Campaigners fighting to save South London's historic Herne Hill Velodrome have grounds for celebration tonight with British Cycling this afternoon confirming to road.cc that they have agreed a 15-year lease with The Dulwich Estate, owners of the site which has helped launch the careers of talent including including three-time Olympic gold medallist Bradley Wiggins.
News of the deal was first broken last night by Jack Thurston, host of Resonance FM's The Bike Show, who tweeted from a party held last night by the Save The Velodrome campaign at London's City Hall, "This just in: British Cycling & Dulwich Trust (velodrome landlord) have agreed terms for new 15 year lease for Herne Hill Velodrome."
In a note of caution in response to others on Twitter celebrating the news, he added "@robus not so fast! still have to raise money for track resurfacing, new pavillion etc... much work to be done."
Commenting on the agreement reached with the site's landlords, Ian Drake, Chief Executive of British Cycling, said: “We are delighted to have recently agreed heads of terms for a 15-year-lease on the Herne Hill Velodrome track, which will enable British Cycling to progress with the necessary track resurfacing.
"This should give a major boost to the ‘Save the Velodrome’ campaign which can now focus its efforts on raising funds for a new pavilion. A lot of work still remains to be done but we are however, optimistic that the future of Herne Hill Velodrome will be secured for the benefit of cycling in the capital and to help develop the next generation of Olympic champions.”
The future of the velodrome, the last surviving venue from the London Olympics in 1948 but now fallen into disrepair, had been put in jeopardy as a result of The Dulwich Estate's desire to redevelop the site.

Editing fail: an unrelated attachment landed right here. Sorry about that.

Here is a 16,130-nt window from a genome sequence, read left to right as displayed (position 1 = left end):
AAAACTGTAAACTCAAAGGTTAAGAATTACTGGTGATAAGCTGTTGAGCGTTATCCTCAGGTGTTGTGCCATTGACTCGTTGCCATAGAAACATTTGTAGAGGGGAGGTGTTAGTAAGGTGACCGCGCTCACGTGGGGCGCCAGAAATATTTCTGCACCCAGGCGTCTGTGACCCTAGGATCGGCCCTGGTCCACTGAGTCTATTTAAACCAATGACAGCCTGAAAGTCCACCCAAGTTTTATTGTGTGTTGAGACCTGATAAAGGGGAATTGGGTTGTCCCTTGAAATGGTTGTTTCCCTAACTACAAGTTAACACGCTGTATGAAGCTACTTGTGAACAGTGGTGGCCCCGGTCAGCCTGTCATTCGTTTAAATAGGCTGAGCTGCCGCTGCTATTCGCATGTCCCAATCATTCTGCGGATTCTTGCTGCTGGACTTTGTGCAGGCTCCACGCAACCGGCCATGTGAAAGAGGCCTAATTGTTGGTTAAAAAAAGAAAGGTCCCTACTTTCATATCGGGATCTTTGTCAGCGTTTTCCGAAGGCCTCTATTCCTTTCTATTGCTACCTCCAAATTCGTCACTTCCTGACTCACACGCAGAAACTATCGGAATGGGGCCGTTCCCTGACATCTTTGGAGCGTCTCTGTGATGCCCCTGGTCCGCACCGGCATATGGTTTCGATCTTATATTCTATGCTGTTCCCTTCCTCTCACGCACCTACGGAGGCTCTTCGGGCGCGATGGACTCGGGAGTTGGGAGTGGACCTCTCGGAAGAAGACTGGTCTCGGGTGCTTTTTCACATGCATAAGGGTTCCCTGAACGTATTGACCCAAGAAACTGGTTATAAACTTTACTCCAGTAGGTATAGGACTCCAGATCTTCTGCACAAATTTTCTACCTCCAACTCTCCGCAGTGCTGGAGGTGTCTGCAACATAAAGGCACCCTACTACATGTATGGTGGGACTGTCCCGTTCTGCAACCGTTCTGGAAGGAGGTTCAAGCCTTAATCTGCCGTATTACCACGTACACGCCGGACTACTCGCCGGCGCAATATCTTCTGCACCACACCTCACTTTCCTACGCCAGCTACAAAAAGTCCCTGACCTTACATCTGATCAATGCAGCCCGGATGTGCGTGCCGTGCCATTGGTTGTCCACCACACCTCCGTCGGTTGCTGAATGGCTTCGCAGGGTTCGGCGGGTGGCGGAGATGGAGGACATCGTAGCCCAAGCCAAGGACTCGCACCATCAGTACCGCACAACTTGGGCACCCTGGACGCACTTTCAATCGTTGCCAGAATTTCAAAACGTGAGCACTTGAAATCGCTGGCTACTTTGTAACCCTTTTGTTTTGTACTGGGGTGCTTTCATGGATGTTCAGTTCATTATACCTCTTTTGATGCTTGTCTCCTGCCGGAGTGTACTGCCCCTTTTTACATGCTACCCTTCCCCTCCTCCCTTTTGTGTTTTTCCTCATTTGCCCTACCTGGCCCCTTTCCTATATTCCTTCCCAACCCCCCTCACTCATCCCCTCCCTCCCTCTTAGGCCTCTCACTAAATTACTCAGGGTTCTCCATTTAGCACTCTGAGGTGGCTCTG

Last month, however, the Save The Velodrome campaign published details of a feasibility study of a redevelopment of the venue that they hoped would secure the future of the track, carried out with the help of the of the architects involved in the London 2012 Velodrome.
Those plans provide for a tented pavilion, including a café and a gym and changing rooms, occupying one side of the South London site, with a family cycling track passing between the two levels of the pavilion building, while inside the track, there would be a children’s cycle track and a bicycle polo area.
For its part, The Dulwich Estate seems to have been well disposed towards any workable plans to retain the facility for the use of cyclists, with Chief Executive John Major (not to be confused with the former prime minister) quoted on the Save The Velodrome website last month as having said: “The Trustees of The Dulwich Estate welcome and support this campaign in its objectives to ensure that cycling can continue at Herne Hill Velodrome.
“The Trustees welcome support from a community enterprise, working in partnership with CF, in formulating a plan to help guarantee the sustainability of cycling at Herne Hill in the long term.”
Supporters of the Save The Velodrome campaign include Olympic champion Bradley Wiggins, who began his track riding career at Herne Hill, London 2012 Olympic chief Lord Coe, local MP Tessa Jowell and nearby residents including actor James Nesbitt and comedian Jenny Eclair, as well as the many cyclists, young and old, who use its facilities.
Those present at last night's party, sponsored by Brompton Bikes and Paul Smith, included Eurosport commentator David Harmon, who tweeted afterwards: "A real eye-opener at the Save Herne Hill Velodrome campaign meeting last night. This campaign will succeed. Extraordinary people involved."
The Herne Hill Velodrome did suffer a blow last month, however, when organisers of the Good Friday Meet held at the venue since 1903, its biggest event of the year, were switching the 2011 edition to the Manchester Velodrome. Factors behind the decision included the uncertainty surrounding Herne Hill's future, plus the site's exposure to the elements which led to a last-minute cancellation of last year's event due to torrential rain.
Born in Scotland, Simon moved to London aged seven and now lives in the Oxfordshire Cotswolds with his miniature schnauzer, Elodie. He fell in love with cycling one Saturday morning in 1994 while living in Italy when Milan-San Remo went past his front door. A daily cycle commuter in London back before riding to work started to boom, he's been news editor at road.cc since 2009. Handily for work, he speaks French and Italian. He doesn't get to ride his Colnago as often as he'd like, and freely admits he's much more adept at cooking than fettling with bikes.